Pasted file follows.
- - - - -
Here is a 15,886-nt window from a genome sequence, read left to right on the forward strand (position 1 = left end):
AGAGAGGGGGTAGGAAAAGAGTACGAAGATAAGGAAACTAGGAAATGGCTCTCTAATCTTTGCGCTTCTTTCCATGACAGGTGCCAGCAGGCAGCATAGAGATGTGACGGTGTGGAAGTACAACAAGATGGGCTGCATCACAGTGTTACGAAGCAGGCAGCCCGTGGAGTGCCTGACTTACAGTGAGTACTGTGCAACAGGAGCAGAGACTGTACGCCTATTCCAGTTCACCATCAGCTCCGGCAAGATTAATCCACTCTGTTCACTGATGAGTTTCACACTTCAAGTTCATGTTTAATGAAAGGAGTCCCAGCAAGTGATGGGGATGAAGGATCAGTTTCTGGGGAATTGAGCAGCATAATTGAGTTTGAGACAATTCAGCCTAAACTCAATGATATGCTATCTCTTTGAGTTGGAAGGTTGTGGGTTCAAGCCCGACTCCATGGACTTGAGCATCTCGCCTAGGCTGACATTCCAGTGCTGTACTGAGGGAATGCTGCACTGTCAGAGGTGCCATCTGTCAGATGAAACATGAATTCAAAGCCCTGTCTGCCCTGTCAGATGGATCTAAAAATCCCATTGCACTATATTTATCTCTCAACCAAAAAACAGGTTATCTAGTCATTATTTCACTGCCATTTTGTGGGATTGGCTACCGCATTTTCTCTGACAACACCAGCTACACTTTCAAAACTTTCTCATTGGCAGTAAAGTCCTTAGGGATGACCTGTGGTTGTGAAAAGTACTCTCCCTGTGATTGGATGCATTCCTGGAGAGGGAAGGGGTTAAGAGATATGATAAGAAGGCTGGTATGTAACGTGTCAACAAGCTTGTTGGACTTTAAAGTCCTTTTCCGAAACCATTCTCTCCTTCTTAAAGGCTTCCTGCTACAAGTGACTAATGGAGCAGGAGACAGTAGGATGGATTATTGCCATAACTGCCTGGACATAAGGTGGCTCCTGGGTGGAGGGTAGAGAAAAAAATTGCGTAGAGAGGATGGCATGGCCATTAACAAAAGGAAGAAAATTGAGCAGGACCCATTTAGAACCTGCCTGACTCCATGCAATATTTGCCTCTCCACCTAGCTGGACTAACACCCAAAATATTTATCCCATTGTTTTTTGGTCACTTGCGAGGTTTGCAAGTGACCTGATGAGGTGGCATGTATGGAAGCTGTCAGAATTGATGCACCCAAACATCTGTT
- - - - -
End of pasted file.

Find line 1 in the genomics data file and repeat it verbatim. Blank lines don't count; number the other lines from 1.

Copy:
Here is a 15,886-nt window from a genome sequence, read left to right on the forward strand (position 1 = left end):